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Ch 3: The Parts of Cells

About This Chapter

Watch video lessons about the parts of cells to learn more about how cells function. Each of these online life science lessons is accompanied by a quiz, which can help you make sure you've understood the material.

The Parts of Cells - Chapter Summary and Learning Objectives

Even though cells are so small, there's a lot of action that takes place inside of them. Find out more about the hard working parts of a cell in this series of video lessons led by a life science instructor. You'll get an understanding of how the parts of a cell work, both individually and together as a whole cell. You'll also learn about how those functions can be infected and overtaken by viruses. At the end of this chapter, you should be able to:

  • Identify the parts of a cell
  • Describe the functions of cell parts
  • Explain how molecules move into, out of, and within cells
  • Describe two kinds of cells
  • Explain how viruses use cell structures to replicate themselves

Video Objective
Organelles: Internal Components of a Cell Identify the common structures inside of a cell that perform specific functions.
Passive and Active Transport in Cells Describe the different ways in which nutrients, oxygen, and related materials are moved into, out of, and around cells.
Osmosis: Moving Water Across Membranes Describe the process of osmosis.
Endocytosis and Exocytosis Across the Cell Membrane Describe two processes of moving materials through cell membranes.
The Nucleus: Structure and Function Identify the parts of a cell's nucleus and what they do.
Mitochondria: Structure and Function Identify the parts of a cell's mitochondria and what they do.
Chloroplast Structure: Chlorophyll, Stroma, Thylakoid, and Grana Describe these specific parts of a chloroplast.
Cell Nutrient Processes: Cellular Respiration, and Photosynthesis Explain these processes.
Plant Cell Structures: The Cell Wall and Central Vacuole Identify and describe these structures.
Eukaryotic and Prokaryotic Cells: Similarities and Differences Compare and contrast these two types of cells.
Viruses: Bacteriophage Lytic and Lysogenic Cycles Explain these two processes by which viruses reproduce inside affected cells.

10 Lessons in Chapter 3: The Parts of Cells
Organelles: Internal Components of a Cell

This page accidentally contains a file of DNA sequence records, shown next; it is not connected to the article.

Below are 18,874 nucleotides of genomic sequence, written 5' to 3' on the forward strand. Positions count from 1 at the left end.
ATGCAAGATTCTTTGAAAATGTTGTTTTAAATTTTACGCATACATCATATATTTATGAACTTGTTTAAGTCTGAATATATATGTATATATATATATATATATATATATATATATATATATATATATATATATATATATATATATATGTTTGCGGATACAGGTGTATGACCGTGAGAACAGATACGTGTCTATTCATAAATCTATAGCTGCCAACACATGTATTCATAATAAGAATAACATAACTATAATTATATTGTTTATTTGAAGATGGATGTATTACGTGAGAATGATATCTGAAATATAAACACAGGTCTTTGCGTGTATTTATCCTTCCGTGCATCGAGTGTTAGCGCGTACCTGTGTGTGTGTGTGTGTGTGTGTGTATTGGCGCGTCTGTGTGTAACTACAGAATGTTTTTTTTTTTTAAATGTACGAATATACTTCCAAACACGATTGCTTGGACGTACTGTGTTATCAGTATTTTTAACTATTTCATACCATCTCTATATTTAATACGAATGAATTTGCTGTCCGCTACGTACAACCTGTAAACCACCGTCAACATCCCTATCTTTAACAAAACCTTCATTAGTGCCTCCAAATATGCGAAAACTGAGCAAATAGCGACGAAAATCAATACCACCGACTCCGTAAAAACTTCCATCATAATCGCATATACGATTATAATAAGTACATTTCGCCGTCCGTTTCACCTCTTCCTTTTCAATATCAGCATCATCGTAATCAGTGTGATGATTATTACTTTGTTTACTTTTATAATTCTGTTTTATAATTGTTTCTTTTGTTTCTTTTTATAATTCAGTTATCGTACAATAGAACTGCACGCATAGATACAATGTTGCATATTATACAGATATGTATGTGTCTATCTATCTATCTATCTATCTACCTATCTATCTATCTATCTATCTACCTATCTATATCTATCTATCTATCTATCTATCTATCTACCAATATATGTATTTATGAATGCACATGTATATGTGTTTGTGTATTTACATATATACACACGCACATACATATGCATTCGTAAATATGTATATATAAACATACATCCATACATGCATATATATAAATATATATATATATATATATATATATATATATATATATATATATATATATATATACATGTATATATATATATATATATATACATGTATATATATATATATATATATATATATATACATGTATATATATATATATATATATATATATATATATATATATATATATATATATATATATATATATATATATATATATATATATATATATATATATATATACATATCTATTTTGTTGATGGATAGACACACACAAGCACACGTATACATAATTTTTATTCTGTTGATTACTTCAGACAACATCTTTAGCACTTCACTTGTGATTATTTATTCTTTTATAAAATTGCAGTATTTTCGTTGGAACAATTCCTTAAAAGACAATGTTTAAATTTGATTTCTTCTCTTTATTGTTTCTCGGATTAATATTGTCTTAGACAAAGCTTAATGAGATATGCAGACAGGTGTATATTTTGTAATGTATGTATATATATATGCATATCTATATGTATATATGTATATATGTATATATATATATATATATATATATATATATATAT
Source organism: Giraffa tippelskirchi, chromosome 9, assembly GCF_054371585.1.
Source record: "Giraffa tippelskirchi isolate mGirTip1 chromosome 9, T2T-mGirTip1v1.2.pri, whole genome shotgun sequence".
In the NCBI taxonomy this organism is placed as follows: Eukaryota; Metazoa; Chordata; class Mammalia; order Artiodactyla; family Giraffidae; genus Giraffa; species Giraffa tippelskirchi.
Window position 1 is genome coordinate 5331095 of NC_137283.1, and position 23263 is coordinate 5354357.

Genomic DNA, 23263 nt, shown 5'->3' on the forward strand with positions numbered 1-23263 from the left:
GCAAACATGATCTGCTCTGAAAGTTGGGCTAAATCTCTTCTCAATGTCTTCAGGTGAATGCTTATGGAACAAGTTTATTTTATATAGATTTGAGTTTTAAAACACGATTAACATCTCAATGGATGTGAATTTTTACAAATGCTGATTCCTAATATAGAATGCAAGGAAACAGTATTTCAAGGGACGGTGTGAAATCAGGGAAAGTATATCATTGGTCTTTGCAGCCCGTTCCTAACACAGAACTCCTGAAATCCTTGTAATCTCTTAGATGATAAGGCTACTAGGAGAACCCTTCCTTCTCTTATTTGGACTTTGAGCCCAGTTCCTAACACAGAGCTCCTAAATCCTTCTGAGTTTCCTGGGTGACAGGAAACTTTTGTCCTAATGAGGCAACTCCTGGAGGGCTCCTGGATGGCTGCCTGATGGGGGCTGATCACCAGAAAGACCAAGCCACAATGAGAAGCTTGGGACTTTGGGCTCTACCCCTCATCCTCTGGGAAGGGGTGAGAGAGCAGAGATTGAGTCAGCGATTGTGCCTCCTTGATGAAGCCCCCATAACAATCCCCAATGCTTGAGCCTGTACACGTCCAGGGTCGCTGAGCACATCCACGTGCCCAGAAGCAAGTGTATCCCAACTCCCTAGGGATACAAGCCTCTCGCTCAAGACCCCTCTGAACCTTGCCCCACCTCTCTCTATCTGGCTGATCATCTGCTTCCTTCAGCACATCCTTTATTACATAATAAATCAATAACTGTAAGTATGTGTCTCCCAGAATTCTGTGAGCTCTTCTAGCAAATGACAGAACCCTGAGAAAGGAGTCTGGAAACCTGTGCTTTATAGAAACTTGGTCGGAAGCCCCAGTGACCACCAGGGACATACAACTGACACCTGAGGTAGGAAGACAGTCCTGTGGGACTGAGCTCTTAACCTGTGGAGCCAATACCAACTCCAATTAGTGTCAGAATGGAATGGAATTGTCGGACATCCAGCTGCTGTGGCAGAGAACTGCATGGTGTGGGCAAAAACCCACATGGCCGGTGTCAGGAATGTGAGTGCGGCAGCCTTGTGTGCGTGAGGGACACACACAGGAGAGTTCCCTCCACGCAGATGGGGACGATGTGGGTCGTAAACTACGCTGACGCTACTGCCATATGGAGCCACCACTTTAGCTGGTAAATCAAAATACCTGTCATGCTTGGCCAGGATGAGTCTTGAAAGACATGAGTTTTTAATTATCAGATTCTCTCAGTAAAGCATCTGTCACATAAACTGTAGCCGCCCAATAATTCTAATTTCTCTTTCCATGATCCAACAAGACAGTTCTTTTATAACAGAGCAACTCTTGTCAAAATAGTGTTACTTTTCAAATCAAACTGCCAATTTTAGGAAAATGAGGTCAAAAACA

1. Organelles: Internal Components of a Cell

The organelles of a cell are much like the organs of your body. In fact, the word organelle means little organ. Learn about important organelles of a human cell, such as the nucleus, endoplasmic reticulum, mitochondria, lysosomes and Golgi bodies.

Passive & Active Transport in Cells

2. Passive & Active Transport in Cells

In order for your cells to survive, nutrients and other substances must be allowed to move in and out across the cell membrane. Sometimes this requires energy (active transport), and sometimes it does not (passive transport).

Osmosis, Diffusion and Saturation

3. Osmosis, Diffusion and Saturation

The cells in our bodies are in constant flux through the processes of osmosis and diffusion. Learn about how saturation levels force change, and why we're lucky they do.

Endocytosis and Exocytosis Across the Cell Membrane

4. Endocytosis and Exocytosis Across the Cell Membrane

In this lesson, we'll discover how some cells can eat, drink, and digest their dinner through the process of endocytosis and a structure called the lysosome. In addition, we'll learn how a cell can throw out the leftovers across the cell membrane during exocytosis.

Structure of the Nucleus: Nucleolus, Nuclear Membrane, and Nuclear Pores

5. Structure of the Nucleus: Nucleolus, Nuclear Membrane, and Nuclear Pores

In this lesson, we'll discuss the organization and importance of the nucleus in your cells. This is the membrane-bound structure responsible for containing all the genetic material essential to making you who you are.

Mitochondria: Structure & Function

6. Mitochondria: Structure & Function

Energy is produced inside the mitochondria of your cells. This function is why mitochondria are referred to as the powerhouses of the cell. Learn about the unique way mitochondria are structured and why this structure makes them so good at their job.

Chloroplast Structure: Chlorophyll, Stroma, Thylakoid, and Grana

7. Chloroplast Structure: Chlorophyll, Stroma, Thylakoid, and Grana

In this lesson, we'll explore the parts of the chloroplast, such as the thylakoids and stroma, that make a chloroplast the perfect place for conducting photosynthesis in plant cells.

Plant Cell Structures: The Cell Wall and Central Vacuole

8. Plant Cell Structures: The Cell Wall and Central Vacuole

In this lesson, we'll talk about some of the things that make plant cells so different from our cells. In addition to being mean, green photosynthesizing machines, plant cells have cell walls and central vacuoles to make them unique!

Eukaryotic and Prokaryotic Cells: Similarities and Differences

9. Eukaryotic and Prokaryotic Cells: Similarities and Differences

In this lesson, we discuss the similarities and differences between the eukaryotic cells of your body and prokaryotic cells such as bacteria. Eukaryotes organize different functions within specialized membrane-bound compartments called organelles. These structures do not exist in prokaryotes.

Viruses: Bacteriophage Lytic and Lysogenic Cycles

10. Viruses: Bacteriophage Lytic and Lysogenic Cycles

Viruses are generally not only our enemy but also the enemy of many other organisms. Bacteriophages are viruses that infect specific bacteria. In this lesson, we'll discuss their basic structure and infection cycle.

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